Climate model simulations of El Nino-Southern Oscillation (ENSO) behavior for the last millennium demonstrate interdecadal to centennial changes in ENSO variability that can arise purely from stochastic processes internal to the climate system. That said, the instrumental record of ENSO does not have the temporal coverage needed to capture the full range of natural ENSO variability observed in long, unforced climate model simulations. Here we demonstrate a probabilistic framework to quantify changes in ENSO variability via histograms and probability density functions using monthly instrumental and coral-based sea surface temperature (SST) anomalies from 1900-2005 and 1051-1150 CE. We find that reconstructed SST anomalies from modern corals from the southwest Pacific capture changes in ENSO variability that are consistent with instrumental SST data from the central equatorial Pacific. Fossil coral records indicate 100 years of relatively lower ENSO variability during part of the Medieval Climate Anomaly. Our results demonstrate that periods of reduced ENSO variability can last a century, far longer in duration than modern observations in the instrumental record of ENSO, but consistent with results from unforced climate model simulations.
    • Emergence of an equatorial mode of climate variability in the Indian Ocean

      DiNezio, Pedro N.; Puy, Martin; Thirumalai, Kaustubh; Jin, Fei-Fei; Tierney, Jessica E.; Univ Arizona, Dept Geosci (AMER ASSOC ADVANCEMENT SCIENCE, 2020-05-06)
      Presently, the Indian Ocean (IO) resides in a climate state that prevents strong year-to-year climate variations. This may change under greenhouse warming, but the mechanisms remain uncertain, thus limiting our ability to predict future changes in climate extremes. Using climate model simulations, we uncover the emergence of a mode of climate variability capable of generating unprecedented sea surface temperature and rainfall fluctuations across the IO. This mode, which is inhibited under present-day conditions, becomes active in climate states with a shallow thermocline and vigorous upwelling, consistent with the predictions of continued greenhouse warming. These predictions are supported by modeling and proxy evidence of an active mode during glacial intervals that favored such a state. Because of its impact on hydrological variability, the emergence of such a mode would become a first-order source of climate-related risks for the densely populated IO rim.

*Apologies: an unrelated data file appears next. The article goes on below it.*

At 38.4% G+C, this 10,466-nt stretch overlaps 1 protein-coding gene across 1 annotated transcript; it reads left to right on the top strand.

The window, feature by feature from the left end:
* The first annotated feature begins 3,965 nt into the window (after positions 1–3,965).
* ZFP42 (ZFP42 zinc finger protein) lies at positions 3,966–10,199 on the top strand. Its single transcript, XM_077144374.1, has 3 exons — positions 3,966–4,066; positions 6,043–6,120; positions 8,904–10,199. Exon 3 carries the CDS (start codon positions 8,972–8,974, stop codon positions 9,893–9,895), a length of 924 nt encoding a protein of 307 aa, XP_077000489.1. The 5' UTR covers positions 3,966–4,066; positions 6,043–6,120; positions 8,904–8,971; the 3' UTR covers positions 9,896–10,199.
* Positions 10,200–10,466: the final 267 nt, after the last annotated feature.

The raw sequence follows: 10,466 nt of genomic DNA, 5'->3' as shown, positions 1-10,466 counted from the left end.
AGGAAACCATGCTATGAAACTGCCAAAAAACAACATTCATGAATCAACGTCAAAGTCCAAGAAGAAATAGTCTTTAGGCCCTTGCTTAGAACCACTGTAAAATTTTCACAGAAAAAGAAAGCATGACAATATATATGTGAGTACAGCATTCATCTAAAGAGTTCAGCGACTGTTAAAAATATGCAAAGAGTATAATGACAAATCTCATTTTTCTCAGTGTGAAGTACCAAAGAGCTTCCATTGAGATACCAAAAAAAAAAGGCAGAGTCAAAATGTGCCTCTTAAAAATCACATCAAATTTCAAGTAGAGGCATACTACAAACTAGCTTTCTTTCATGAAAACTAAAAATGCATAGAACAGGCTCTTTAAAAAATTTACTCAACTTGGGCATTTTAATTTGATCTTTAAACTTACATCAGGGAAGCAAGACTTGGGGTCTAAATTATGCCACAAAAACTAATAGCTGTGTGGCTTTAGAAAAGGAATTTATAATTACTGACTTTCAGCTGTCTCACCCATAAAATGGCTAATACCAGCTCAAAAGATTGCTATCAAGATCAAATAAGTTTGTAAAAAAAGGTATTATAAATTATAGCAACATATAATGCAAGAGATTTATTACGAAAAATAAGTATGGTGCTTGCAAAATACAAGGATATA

• Happiness is a warm gun? Gun ownership and happiness in the United States (1973-2018)

      Hill, Terrence D; Dowd-Arrow, Benjamin; Davis, Andrew P; Burdette, Amy M; Univ Arizona, Sch Sociol, Social Sci Bldg (ELSEVIER SCI LTD, 2020-01-07)
      Although there is no empirical evidence linking gun ownership with happiness, speculation is widespread. In this paper, we assess the association between gun ownership and happiness. We use 27 years of national cross-sectional data from the General Social Survey (1973-2018) and logistic regression to model self-rated happiness as a function of gun ownership (n = 37,960). In bivariate and partially adjusted models, we observed that the odds of being very happy were higher for respondents who reported having a gun in their home. This association persisted with adjustments for age, gender, race/ethnicity, education, employment status, household income, financial satisfaction, financial change, number of children, religious attendance, political affiliation, urban residence, region of interview, and survey year. In our fully adjusted model, gun ownership was unrelated to happiness. The original association between gun ownership and happiness was entirely confounded by marital status. In other words, gun owners only appeared happier because they are more likely to be married, which increases happiness. In the first study of gun ownership and happiness, we found that people who own guns and people who do not own guns tend to exhibit similar levels of happiness. This general pattern was consistent across nearly three decades of national surveys, a wide range of subgroups, and different measures of happiness. Our analyses are important because they contribute to our understanding of the epidemiology of happiness. They also indirectly challenge theoretical perspectives and cultural narratives about how guns contribute to feelings of safety, power, and pleasure.
    • Patient Attributes Associated With Better Long-Term Outcomes on Palliative Milrinone

      Sharma, Toishi; Balakumaran, Kathir; Tandon, Varun; Shah, Nihar; Arora, Sabeena; Univ Arizona, Internal Med, Coll Med (CUREUS INC, 2020-05-05)